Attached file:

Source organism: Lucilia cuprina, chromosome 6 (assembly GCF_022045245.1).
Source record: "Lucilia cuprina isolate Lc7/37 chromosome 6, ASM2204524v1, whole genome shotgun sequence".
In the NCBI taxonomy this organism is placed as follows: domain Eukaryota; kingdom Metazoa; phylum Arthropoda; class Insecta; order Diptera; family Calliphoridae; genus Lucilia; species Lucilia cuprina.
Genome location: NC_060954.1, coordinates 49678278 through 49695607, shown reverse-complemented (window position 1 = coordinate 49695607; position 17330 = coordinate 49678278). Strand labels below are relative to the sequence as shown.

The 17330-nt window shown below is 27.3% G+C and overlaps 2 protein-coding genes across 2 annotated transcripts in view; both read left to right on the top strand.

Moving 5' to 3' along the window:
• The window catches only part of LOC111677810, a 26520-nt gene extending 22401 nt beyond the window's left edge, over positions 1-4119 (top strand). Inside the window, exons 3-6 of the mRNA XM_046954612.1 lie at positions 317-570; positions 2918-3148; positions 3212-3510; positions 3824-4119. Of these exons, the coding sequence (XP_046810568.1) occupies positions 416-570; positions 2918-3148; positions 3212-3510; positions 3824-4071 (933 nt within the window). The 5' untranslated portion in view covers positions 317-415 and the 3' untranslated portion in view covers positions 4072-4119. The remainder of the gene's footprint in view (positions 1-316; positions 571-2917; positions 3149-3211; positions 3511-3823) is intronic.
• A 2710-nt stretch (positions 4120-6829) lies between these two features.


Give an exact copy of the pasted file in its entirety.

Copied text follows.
Source organism: Lucilia cuprina, chromosome 6 (assembly GCF_022045245.1).
Source record: "Lucilia cuprina isolate Lc7/37 chromosome 6, ASM2204524v1, whole genome shotgun sequence".
In the NCBI taxonomy this organism is placed as follows: domain Eukaryota; kingdom Metazoa; phylum Arthropoda; class Insecta; order Diptera; family Calliphoridae; genus Lucilia; species Lucilia cuprina.
Genome location: NC_060954.1, coordinates 49678278 through 49695607, shown reverse-complemented (window position 1 = coordinate 49695607; position 17330 = coordinate 49678278). Strand labels below are relative to the sequence as shown.

The 17330-nt window shown below is 27.3% G+C and overlaps 2 protein-coding genes across 2 annotated transcripts in view; both read left to right on the top strand.

Moving 5' to 3' along the window:
• The window catches only part of LOC111677810, a 26520-nt gene extending 22401 nt beyond the window's left edge, over positions 1-4119 (top strand). Inside the window, exons 3-6 of the mRNA XM_046954612.1 lie at positions 317-570; positions 2918-3148; positions 3212-3510; positions 3824-4119. Of these exons, the coding sequence (XP_046810568.1) occupies positions 416-570; positions 2918-3148; positions 3212-3510; positions 3824-4071 (933 nt within the window). The 5' untranslated portion in view covers positions 317-415 and the 3' untranslated portion in view covers positions 4072-4119. The remainder of the gene's footprint in view (positions 1-316; positions 571-2917; positions 3149-3211; positions 3511-3823) is intronic.
• A 2710-nt stretch (positions 4120-6829) lies between these two features.